How many times has this happened to you: someone finds out you’re a published writer, they read your book, tell you how much they loved it, then hit you with “I’ve written something, too, and if you wouldn’t mind…”
A dark cloud forms over me whenever I hear those dreaded words. Nothing strikes fear into the heart of a writer like someone asking for your professional help or your honest opinion. It can take many forms.
Recently an author friend asked me to review one of his books. He has long been a supporter of my literary output and has given me some nice write-ups. The problem? I’m not into the genre he writes and I didn’t think I’d enjoy it. I tried to explain this but before I knew it, a package arrived in the mail containing his book. Autographed, of course.
I read it, found it to be better than I expected and wrote a four-star review. Actually that was generous because he had self-published and there were numerous problems, which I didn’t mention. Apparently he expected raves because he hasn’t communicated with me since I posted it. I looked up some of the other reviews he’s gotten on Goodreads and Amazon and discovered that many were less flattering than what I wrote. In fact, a couple of them were downright nasty. Beats me why he wasn’t happy with four stars.
I’ve gotten caught in this trap before and still haven’t figured out a way to avoid it. I don’t like to hurt people’s feelings, especially someone I know. Another writer friend put me in this spot several years ago. The write-up I posted for his book was favorable but I made the mistake of offering some constructive criticisms in a separate e-mail. He, too, had self-published without the services of an editor, and it showed. Since he’s still actively writing, I thought he’d appreciate knowing what I had found for his future work.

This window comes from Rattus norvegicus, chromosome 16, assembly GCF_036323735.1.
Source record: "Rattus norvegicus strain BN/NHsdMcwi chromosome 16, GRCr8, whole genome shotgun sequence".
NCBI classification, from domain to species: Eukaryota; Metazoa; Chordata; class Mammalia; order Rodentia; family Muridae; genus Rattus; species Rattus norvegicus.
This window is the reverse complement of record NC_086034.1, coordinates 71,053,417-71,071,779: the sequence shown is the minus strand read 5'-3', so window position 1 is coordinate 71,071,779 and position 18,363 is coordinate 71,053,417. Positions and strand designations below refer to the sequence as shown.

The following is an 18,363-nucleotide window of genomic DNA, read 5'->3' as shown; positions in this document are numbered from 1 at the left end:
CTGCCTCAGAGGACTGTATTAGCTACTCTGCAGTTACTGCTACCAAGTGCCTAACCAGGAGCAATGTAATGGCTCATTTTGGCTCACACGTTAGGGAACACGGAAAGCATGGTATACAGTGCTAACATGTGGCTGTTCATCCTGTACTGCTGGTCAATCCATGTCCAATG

I should have kept my comments to myself, because I don’t think he’s ever really forgiven me.
One of my Lodge brothers liked my books and asked me if I would critique the draft of his first novel. Had we not been friends I would’ve told him I was too busy. As it turns out, I should have. My comments were constructive and designed to help him produce a better manuscript, but he didn’t see it that way. His story focused on firefighters and first responders, which I know very little about. When I suggested that he might want to “dumb down” the technical jargon because some readers might not understand it, he took an attitude with me, claiming “Everyone knows what that means!”
Apparently not everyone, because I had no idea what the hell he was talking about. Ever since then I’ve been “too busy.”
Last year I began working as a freelance writer for a local newspaper, writing features about cultural and entertainment happenings. I write under my own name and my caricature appears with each story, so there’s no place for me to hide. I’m really enjoying the work, but you can guess what’s already hit me between the eyes.
“Hey, Tim, I have this great idea for a story! Could you give me a nice write-up in the paper? Come on, we’re old friends! You’ll do this for me, right?”
Fortunately, I have the excuse of “Send it to my editor because she makes those decisions.” If that doesn’t work, I’ll try getting an unlisted life.
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Tim Smith is an award-winning, bestselling author whose books range from mystery/thrillers to contemporary erotic romance. His website is www.timsmithauthor.com.